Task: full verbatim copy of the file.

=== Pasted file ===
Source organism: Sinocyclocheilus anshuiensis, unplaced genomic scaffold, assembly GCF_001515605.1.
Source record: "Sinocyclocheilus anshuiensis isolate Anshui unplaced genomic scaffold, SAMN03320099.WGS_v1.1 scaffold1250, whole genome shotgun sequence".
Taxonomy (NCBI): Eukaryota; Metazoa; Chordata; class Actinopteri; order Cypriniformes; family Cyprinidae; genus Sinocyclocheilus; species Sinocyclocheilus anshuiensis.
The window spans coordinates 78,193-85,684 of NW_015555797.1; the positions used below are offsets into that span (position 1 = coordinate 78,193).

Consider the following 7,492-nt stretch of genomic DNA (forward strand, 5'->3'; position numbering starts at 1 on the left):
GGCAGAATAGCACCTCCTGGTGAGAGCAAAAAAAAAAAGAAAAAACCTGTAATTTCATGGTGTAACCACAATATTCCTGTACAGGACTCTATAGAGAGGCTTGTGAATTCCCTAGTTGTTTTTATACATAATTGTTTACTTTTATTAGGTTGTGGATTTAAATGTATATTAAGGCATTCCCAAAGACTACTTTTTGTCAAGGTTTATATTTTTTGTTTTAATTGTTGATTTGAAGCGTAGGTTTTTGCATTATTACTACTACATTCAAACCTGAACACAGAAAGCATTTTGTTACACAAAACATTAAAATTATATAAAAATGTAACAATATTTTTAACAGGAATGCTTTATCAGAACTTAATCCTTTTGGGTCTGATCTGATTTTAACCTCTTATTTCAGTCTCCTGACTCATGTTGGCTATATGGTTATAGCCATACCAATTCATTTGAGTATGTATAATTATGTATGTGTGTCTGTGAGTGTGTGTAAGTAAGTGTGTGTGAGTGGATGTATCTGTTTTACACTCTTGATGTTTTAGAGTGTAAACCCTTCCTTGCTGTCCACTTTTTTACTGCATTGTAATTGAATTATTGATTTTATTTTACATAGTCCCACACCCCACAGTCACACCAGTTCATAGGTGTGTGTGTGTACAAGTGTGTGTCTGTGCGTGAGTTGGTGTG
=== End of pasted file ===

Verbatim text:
Source organism: Sinocyclocheilus anshuiensis, unplaced genomic scaffold, assembly GCF_001515605.1.
Source record: "Sinocyclocheilus anshuiensis isolate Anshui unplaced genomic scaffold, SAMN03320099.WGS_v1.1 scaffold1250, whole genome shotgun sequence".
Taxonomy (NCBI): Eukaryota; Metazoa; Chordata; class Actinopteri; order Cypriniformes; family Cyprinidae; genus Sinocyclocheilus; species Sinocyclocheilus anshuiensis.
The window spans coordinates 78,193-85,684 of NW_015555797.1; the positions used below are offsets into that span (position 1 = coordinate 78,193).

Consider the following 7,492-nt stretch of genomic DNA (forward strand, 5'->3'; position numbering starts at 1 on the left):
GGCAGAATAGCACCTCCTGGTGAGAGCAAAAAAAAAAAGAAAAAACCTGTAATTTCATGGTGTAACCACAATATTCCTGTACAGGACTCTATAGAGAGGCTTGTGAATTCCCTAGTTGTTTTTATACATAATTGTTTACTTTTATTAGGTTGTGGATTTAAATGTATATTAAGGCATTCCCAAAGACTACTTTTTGTCAAGGTTTATATTTTTTGTTTTAATTGTTGATTTGAAGCGTAGGTTTTTGCATTATTACTACTACATTCAAACCTGAACACAGAAAGCATTTTGTTACACAAAACATTAAAATTATATAAAAATGTAACAATATTTTTAACAGGAATGCTTTATCAGAACTTAATCCTTTTGGGTCTGATCTGATTTTAACCTCTTATTTCAGTCTCCTGACTCATGTTGGCTATATGGTTATAGCCATACCAATTCATTTGAGTATGTATAATTATGTATGTGTGTCTGTGAGTGTGTGTAAGTAAGTGTGTGTGAGTGGATGTATCTGTTTTACACTCTTGATGTTTTAGAGTGTAAACCCTTCCTTGCTGTCCACTTTTTTACTGCATTGTAATTGAATTATTGATTTTATTTTACATAGTCCCACACCCCACAGTCACACCAGTTCATAGGTGTGTGTGTGTACAAGTGTGTGTCTGTGCGTGAGTTGGTGTG